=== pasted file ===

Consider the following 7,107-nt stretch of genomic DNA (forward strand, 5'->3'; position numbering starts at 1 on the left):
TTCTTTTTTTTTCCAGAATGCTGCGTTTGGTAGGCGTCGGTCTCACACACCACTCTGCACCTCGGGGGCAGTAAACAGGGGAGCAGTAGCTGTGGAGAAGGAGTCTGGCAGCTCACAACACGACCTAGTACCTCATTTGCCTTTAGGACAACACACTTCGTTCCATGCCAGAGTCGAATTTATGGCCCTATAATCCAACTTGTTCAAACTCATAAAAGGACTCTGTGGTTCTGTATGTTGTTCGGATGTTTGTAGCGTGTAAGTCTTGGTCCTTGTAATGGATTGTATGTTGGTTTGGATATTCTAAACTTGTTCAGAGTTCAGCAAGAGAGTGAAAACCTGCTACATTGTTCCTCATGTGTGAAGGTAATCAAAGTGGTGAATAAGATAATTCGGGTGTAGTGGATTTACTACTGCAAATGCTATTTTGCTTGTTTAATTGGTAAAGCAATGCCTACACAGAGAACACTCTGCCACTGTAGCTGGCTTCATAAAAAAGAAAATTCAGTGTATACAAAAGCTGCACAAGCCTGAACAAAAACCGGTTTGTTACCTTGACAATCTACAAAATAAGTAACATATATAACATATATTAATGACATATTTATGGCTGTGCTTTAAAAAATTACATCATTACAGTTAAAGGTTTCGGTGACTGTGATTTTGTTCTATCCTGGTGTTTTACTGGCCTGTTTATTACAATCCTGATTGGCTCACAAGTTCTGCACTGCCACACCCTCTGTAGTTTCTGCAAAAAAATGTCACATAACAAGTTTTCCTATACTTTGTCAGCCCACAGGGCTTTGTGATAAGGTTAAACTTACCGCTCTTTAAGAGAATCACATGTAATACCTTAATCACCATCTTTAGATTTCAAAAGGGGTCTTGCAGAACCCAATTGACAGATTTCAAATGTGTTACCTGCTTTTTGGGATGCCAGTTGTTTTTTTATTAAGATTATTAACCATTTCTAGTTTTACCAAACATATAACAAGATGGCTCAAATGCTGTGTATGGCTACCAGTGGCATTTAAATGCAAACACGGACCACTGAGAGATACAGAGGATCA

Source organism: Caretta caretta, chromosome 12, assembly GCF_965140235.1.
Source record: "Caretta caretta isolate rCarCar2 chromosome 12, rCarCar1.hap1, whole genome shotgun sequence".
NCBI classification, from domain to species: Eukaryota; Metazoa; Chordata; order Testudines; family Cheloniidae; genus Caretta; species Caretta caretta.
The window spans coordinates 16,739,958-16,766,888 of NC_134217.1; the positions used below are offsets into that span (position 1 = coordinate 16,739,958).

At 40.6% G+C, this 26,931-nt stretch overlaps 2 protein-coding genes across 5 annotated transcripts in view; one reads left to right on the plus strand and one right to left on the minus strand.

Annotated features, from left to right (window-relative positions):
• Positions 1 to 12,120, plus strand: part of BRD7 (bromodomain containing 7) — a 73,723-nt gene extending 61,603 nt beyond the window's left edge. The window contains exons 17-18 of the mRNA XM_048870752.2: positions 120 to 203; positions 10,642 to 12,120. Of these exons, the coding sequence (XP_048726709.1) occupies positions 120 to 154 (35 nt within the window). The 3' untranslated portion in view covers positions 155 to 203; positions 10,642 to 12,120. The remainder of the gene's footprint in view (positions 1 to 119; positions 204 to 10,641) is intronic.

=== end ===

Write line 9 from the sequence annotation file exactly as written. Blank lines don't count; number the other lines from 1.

• Positions 1 to 12,120, plus strand: part of BRD7 (bromodomain containing 7) — a 73,723-nt gene extending 61,603 nt beyond the window's left edge. The window contains exons 17-18 of the mRNA XM_048870752.2: positions 120 to 203; positions 10,642 to 12,120. Of these exons, the coding sequence (XP_048726709.1) occupies positions 120 to 154 (35 nt within the window). The 3' untranslated portion in view covers positions 155 to 203; positions 10,642 to 12,120. The remainder of the gene's footprint in view (positions 1 to 119; positions 204 to 10,641) is intronic.